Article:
In early summer of 2015 I was asked if I was interested in doing a totem pole for a location on the Ten Mile River just north of Fort Bragg CA.
The log is 25 feet long and about 24″ in diameter. This allows for 18 feet of carving and 7 feet to be buried in the ground.
The term “totem pole” is problematic for me. It calls to mind so strongly the poles carved by the First Nation people of the pacific North West. These poles are highly stylized and exist in a rich cultural context that gives them meaning and emotional content.
As a contemporary artist I don’t have available to me a style or cultural understanding that allows for anything like the complexity of the First Nations pole as a transmitter of information.
I start from the desires of the client as to visual content and emotional impact and use my understanding and emotional ties to my subjects to try to convey the requested content.
The request from the client stated “As I understand it, the totem poles invoked and grounded their relationships with various spirits of protection, abundance, guidance, etc. For me, the idea includes this as well along with the intention to create a visual/physical reminder of relationship, gratitude, dialogue and welcome for those spirits who are endemic to this place and for some of the other spirits with whom we feel closely connected. The local animal spirits include salmon and whale primarily, and also possibly beaver, owl, heron, sea lion, shark, raven (of course!) and perhaps others.
A small diameter pipe is raised at the proposed location
With this outline of the intent of the pole, and after a visit to the site, I began working on identifying animals and how to arrange them visually on the pole.
The first of the clay sketches
As is usual for me I began working up some ideas in clay, or specifically plastilina, an oil based clay that does not dry or harden. This allows me to explore ideas in the round, doing quick sketches that are easily modified. The first complete model was 36” tall. After meeting with the client and hearing her thoughts a second model was executed. After further conversations and a few more changes we came to a comfortable agreement on the design.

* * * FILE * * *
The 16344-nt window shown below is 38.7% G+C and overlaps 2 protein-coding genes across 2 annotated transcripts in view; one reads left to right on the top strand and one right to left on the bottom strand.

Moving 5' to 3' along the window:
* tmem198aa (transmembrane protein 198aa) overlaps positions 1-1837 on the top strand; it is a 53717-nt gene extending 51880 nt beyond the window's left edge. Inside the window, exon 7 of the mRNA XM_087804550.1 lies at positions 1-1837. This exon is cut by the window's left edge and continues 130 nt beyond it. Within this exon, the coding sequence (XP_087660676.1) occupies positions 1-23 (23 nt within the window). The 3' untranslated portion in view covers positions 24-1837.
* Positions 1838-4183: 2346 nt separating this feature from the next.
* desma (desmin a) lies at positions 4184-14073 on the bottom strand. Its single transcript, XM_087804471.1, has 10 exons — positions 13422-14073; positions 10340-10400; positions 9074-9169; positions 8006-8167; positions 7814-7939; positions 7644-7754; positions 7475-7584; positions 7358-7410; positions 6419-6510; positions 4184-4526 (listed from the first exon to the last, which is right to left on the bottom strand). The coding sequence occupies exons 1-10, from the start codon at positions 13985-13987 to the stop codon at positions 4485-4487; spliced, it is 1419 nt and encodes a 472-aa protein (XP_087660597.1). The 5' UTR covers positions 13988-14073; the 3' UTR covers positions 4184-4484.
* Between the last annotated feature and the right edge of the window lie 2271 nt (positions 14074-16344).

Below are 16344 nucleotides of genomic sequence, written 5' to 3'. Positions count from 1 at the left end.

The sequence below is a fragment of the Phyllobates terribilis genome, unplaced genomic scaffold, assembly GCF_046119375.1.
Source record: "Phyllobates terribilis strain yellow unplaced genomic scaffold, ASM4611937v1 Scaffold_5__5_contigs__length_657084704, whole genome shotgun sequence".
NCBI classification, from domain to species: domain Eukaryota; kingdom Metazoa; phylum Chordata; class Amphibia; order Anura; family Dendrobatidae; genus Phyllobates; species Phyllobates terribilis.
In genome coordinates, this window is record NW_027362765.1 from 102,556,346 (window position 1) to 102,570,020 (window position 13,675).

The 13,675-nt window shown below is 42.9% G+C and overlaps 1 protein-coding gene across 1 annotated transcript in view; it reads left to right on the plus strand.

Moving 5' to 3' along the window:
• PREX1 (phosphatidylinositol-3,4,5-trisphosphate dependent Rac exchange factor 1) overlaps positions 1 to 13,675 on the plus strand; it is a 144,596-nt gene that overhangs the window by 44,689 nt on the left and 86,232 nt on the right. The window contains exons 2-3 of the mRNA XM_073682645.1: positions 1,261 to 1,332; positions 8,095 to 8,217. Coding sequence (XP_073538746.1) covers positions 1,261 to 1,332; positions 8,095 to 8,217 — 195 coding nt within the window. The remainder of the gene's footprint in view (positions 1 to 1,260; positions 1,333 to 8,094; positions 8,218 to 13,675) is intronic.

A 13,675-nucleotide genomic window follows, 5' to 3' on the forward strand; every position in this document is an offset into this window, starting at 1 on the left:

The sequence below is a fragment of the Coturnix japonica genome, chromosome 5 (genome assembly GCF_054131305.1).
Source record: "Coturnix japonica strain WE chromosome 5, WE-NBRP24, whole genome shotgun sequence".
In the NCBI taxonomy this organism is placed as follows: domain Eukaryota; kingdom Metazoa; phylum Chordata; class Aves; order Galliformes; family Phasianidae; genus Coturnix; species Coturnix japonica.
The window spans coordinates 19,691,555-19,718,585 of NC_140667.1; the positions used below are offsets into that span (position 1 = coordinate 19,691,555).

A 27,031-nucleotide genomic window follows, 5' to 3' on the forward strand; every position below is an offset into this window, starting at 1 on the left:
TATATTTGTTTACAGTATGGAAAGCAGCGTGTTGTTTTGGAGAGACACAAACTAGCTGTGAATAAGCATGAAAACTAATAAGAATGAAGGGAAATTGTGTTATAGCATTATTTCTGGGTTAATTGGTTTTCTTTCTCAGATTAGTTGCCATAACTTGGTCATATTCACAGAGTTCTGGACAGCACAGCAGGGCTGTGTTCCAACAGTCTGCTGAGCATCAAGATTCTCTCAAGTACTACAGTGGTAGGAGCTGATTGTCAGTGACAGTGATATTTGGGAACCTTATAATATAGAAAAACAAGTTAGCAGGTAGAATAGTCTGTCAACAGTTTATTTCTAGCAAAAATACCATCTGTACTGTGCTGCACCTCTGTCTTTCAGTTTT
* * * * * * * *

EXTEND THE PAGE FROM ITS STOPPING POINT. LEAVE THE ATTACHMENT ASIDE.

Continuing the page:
Developing on the first sketch here I have added some details including a pair of snakes coiling up and down the pole.
This is the final sketch, done after I had the log and incorporating the faults and actual size of the log. I have simplified the design, removing the snakes and adding the pair of nursing bear cubs.
Carving in wood is not like digital 3d printing. The wood has its say in the final result. Its cracks and twists cannot be ignored. It has hidden knots and scars that will not reveal themselves until the work is underway. As I carve my ideas change in dialogue with the wood and with the intense relationship to the images themselves that evolve in the many hours of carving. Much trust is needed; on my part a trust that the image is in the wood somewhere, and the trust of the client that as the carving varies from the approved design to fit the reality of my skills and the woods limitation, the result will be accord with the original intent.
This project is a challenge due to its scale. The pole is 18 high, and it started out as 2 feet in diameter. I would need to work on it lying on the ground.
The Redwood log is what is termed a “buckskin,” meaning it was cut at some time in the past and not considered worth hauling out to be milled. It was located in an active logging site on the Ten Mile river and hauled up to a landing. From there it was picked up by a self loading log truck and delivered to my studio.